resetting one or more bits corresponding to the identified stored data area in the bitmap, wherein the resetting indicates that the corresponding data area is available for storing of a new attribute.
10. The method as described in claim 1 further comprising:
receiving a modification request for an attribute stored in the data space, the request including a modified attribute data;
locating an attribute offset and an attribute length in an attribute directory corresponding to the modification request;
calculating a stored number of lines based on the attribute length and a needed number of lines based on the modified attribute data;
identifying a current storage location within the data space based on the attribute offset and stored number of lines;
comparing the stored number of lines with the needed number of lines, in response to the comparing:
replacing the stored attribute data with the modified attribute data in the identified current storage location in response to the stored number of lines equaling the needed number of lines;
resetting one or more bits corresponding to the identified current storage location in the bitmap, wherein the resetting indicates that the corresponding data area is available for storing of a new attribute, in response to the stored number of lines being greater than the needed number of lines;
relocating the modified attribute data to a different data area response to the stored number of lines being less than the needed number of lines and determining that there is an insufficient number of unused lines following the current storage location to store the modified attribute data; and
appending the modified attribute data to one or more lines following the current storage location in response to the stored number of lines being less than the needed number of lines and determining that there are a sufficient number of unused lines following the current storage location to store the modified attribute data.
11. An information handling system comprising:
one or more processors;
a memory accessible by the processors;
one or more nonvolatile storage devices accessible by the processors, the nonvolatile storage devices including one or more files and one or more extended attributes associated with the files; and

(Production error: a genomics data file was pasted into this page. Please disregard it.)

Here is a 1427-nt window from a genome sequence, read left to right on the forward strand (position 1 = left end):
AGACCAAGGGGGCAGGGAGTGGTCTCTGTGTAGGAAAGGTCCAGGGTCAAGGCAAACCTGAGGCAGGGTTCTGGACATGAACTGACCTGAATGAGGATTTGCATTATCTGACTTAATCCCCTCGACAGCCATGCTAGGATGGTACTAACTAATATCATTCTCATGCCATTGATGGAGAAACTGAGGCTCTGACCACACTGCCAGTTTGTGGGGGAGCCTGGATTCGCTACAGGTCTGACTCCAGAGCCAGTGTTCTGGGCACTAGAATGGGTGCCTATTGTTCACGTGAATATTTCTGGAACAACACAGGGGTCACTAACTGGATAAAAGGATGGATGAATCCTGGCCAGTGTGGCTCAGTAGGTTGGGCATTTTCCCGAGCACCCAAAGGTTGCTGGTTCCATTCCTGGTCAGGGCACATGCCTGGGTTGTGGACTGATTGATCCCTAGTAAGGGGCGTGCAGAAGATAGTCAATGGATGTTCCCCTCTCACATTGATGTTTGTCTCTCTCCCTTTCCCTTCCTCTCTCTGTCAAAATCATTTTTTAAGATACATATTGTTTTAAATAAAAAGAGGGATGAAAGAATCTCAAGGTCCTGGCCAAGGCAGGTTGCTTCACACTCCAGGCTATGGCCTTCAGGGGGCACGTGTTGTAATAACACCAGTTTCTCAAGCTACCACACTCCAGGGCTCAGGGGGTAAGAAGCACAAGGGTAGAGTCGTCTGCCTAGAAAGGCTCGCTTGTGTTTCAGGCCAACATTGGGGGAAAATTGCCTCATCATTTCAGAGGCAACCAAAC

an extended attribute management tool to manage the extended attributes, the extended attribute tool including:
means for identifying a data area in a data space within the nonvolatile storage devices to store attribute data;
means for storing the attribute data in the identified data area; and
means for marking one or more bits in a bitmap corresponding to the data space, wherein the marked bits correspond to the identified data area.
12. The information handling system as described in claim 11 further comprising:
means for storing an extended attribute type, a size, and an offset in an extended attribute directory.
13. The information handling system as described in claim 11 wherein the data space includes an inline page and one or more outline pages.
14. The information handling system as described in claim 13 wherein the inline page and the outline pages each have a corresponding bitmap.
15. The information handling system as described in claim 11 further comprising:
means for receiving an extended attribute type and the attribute data;
means for calculating a number of lines needed to store the attribute data in the data space, wherein the data space includes an inline space and one or more outline spaces;
means for analyzing a bitmap corresponding with the inline space to determine whether the calculated number of lines are available in the inline space to store the attribute data; and
means for storing the attribute data in one or more lines included in the inline space in response to the analysis determining that the number of lines are available.
16. The information handling system as described in claim 15, wherein the data space includes one or more outline data spaces, the information handling system further comprising:
means for analyzing one or more outline bitmaps, each of the outline bitmaps corresponding with one of the outline data spaces, to determine whether the calculated number of lines are available in any of the outline spaces to store the attribute data; and
means for storing the attribute data in one or more lines included in at least one of the outline spaces in response to the analysis of outline bitmaps determining that the number of lines are available in at least one outline data space.
17. The information handling system as described in claim 11 further comprising:
means for receiving a retrieval request from a requester for an attribute stored in the data space;
means for identifying an offset and a length in an extended attribute directory corresponding to the requested attribute;
means for calculating a number of lines based on the identified length;
means for retrieving the calculated number of lines from the data space beginning at the offset; and